Kate Carr continues to offer relevant, timely music during the pandemic. In April she released Where to begin, a love letter to letter writing. This month she’s produced a tribute to the performance space TACO!, which might have been called TACO NIGHT!, but the participants are probably sick of hearing that by now. And in conjunction with Sheryl Cheung, she offers another lovely slice of life, an ode to cycling in both London and Taipei.
As in our Fall Music Preview, we call your attention to Louise Mason‘s eye-popping design for Splinters, a combination of bright colors and wild font. The look of the record highlights the unique nature of the London gallery, as well as those whose exhibitions have graced the space. To create this amalgamation, Carr recorded everything about the location: travels to and from, internal construction, visitors and performances. One hopes this vinyl souvenir is available in the gift shop and sold until the end of time.
The sound design is mesmerizing, as it reflects the space, the perception of the space and the idealization of the space. Almost immediately, static sounds begin to wander speaker to speaker in “Detritus Clouds,” playing over the sound of looped construction. (That is, unless these particular workers are inordinately rhythmic.). Given this gentle launch, many will be surprised to hear guitar blasts introduce the next piece, along with an electronic assault. This lasts only a few seconds before the album’s low drone returns; but the piece concludes with orchestral snippets and more guitar. One thinks of the sudden awe of turning a corner to encounter a painting that takes one’s breath away.
“Skin on skin,” a narrator intones. We’ve moved to the next piece, but the transition is seamless, like a well-designed museum. Intricate electronic pings decorate the foreground while a newer drone rests in the back. And here’s that orchestra again, doubling back. Very rarely do we hear such sonic variety in a single work. In contrast, the shortest work here is the most amusing: 23 seconds of what sounds like a piano playing at an opening, making a direct connection to the venue.
The outdoors is invited indoors. Children frolic, birds chirp, water flows, cars pass. Is Carr a visitor remembering her travels, or a traveler remembering her visit? The concluding piece is a gift to the parents of distracted youngsters, as “time out” is threatened; the irony being that the invitation of TACO! ~ and this collection ~ is to take time out to listen.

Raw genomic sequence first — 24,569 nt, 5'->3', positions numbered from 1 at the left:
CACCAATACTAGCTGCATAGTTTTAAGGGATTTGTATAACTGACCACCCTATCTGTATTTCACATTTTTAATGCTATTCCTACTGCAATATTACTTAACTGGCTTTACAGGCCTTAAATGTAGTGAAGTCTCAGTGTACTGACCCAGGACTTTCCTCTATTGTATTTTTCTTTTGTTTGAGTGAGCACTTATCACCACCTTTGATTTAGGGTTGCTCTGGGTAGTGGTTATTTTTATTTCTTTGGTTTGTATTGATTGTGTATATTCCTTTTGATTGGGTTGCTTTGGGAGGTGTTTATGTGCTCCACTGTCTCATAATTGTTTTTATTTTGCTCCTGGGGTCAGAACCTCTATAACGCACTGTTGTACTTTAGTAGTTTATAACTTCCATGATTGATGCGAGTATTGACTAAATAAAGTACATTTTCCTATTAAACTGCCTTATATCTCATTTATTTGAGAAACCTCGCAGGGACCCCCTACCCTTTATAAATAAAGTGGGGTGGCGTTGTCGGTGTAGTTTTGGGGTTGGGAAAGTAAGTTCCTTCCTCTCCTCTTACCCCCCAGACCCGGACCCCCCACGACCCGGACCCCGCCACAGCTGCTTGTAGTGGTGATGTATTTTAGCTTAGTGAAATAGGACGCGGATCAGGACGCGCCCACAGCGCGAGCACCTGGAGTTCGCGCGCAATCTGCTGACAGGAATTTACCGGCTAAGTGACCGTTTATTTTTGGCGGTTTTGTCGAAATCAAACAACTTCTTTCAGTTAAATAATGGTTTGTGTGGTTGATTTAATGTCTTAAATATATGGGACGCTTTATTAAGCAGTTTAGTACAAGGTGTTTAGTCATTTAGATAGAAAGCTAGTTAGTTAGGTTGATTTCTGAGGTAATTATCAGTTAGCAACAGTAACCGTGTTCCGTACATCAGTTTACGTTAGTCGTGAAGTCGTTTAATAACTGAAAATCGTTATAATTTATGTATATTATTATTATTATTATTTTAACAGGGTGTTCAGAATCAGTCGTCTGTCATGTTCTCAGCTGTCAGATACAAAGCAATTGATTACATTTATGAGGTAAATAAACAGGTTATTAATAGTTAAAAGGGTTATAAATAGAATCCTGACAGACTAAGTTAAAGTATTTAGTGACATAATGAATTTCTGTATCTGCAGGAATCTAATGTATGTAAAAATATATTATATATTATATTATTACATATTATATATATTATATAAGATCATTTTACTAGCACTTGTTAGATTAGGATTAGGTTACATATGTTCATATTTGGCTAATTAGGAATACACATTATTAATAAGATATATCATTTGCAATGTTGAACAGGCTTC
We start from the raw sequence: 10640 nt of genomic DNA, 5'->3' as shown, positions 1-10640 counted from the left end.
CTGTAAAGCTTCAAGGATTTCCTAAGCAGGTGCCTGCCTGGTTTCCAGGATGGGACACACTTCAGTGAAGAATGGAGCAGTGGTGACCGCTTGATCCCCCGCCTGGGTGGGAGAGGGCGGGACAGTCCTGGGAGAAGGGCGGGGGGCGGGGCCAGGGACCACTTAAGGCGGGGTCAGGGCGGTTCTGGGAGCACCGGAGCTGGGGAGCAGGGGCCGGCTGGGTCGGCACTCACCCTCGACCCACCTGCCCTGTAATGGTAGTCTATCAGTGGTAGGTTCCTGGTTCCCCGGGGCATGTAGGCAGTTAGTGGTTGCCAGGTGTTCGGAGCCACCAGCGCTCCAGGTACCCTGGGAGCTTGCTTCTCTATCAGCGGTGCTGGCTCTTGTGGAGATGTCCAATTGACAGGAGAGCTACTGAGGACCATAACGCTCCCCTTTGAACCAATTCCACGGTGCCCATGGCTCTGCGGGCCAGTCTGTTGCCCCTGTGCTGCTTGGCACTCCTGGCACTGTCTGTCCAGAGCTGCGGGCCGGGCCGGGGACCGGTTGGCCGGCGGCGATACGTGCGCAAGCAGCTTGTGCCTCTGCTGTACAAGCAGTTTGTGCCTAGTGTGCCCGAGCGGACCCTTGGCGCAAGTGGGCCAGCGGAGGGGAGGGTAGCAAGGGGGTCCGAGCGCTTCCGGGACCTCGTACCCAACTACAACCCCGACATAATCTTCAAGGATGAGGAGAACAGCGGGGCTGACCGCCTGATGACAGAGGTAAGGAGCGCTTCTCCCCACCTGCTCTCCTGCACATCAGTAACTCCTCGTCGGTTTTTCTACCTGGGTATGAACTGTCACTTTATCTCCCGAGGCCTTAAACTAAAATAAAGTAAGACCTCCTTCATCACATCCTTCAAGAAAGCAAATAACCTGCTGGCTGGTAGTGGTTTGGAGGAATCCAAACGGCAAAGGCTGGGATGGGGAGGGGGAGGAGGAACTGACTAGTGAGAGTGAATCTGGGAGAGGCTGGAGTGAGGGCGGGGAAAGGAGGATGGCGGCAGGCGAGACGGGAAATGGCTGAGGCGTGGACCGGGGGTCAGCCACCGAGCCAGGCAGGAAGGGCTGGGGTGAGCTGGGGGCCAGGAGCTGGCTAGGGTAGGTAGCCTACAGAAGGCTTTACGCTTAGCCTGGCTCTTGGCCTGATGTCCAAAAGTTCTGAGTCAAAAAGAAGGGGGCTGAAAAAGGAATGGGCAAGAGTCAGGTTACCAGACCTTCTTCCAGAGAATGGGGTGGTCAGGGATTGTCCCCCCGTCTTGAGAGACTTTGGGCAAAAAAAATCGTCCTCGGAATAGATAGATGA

Another type of time out is implied by Cycling. One of the biggest pastimes during the pandemic, cycling has produced a demand so high that manufacturers have been unable to keep up. Carr and Cheung connect their worlds through wheel and breath, chain and spoke. This piece was written in direct response to the current crisis, and offers a new take on the sport: the fact that a bicycle can be used as a musical instrument. While these bicycles travel through soundscapes of their own ~ for example, a Taipei street festival ~ they also become their own soundscapes. The natural sounds of riding are blended with the human sounds of spinning wheels and tapping on frames. Air passes through tires, producing found tempo. We make our own music in response to the music around us. To repurpose Donne, no woman is a sonic island. A soft heartbeat emerges late, but it may be the sound of tires over humps. Either way, body and landscape are connected.
This collaboration pairs well with Where to begin. We’ve started to form a sonic photograph of 2020, marked by quiet squares, ventilators, protests and the supportive banging of pots and pans. But Carr and Cheung eschew the obvious, concentrating on everyday sounds that have taken on new meaning: the scribble of words on paper, the spinning of wheels, the passing of traffic. By making the ordinary sound extraordinary, they expose the holiness of daily living. This observation was important before the pandemic and has added significance now: to lean into the world’s soundscape is to become one with creation. (Richard Allen)